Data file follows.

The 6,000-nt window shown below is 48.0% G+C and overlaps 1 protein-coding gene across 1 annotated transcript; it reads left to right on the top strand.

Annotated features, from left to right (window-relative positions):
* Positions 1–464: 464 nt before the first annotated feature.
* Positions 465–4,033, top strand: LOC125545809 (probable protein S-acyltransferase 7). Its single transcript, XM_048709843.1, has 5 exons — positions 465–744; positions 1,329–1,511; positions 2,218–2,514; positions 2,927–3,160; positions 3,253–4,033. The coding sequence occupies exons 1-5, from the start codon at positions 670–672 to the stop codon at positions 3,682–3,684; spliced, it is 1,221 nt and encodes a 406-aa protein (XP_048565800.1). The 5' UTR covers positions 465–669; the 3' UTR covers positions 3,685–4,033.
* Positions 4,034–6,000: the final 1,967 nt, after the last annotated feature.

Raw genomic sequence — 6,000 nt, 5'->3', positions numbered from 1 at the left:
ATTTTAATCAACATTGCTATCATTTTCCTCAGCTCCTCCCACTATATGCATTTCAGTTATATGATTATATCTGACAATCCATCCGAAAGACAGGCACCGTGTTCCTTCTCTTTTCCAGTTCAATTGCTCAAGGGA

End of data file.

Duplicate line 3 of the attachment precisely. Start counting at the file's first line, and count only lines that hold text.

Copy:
* Positions 1–464: 464 nt before the first annotated feature.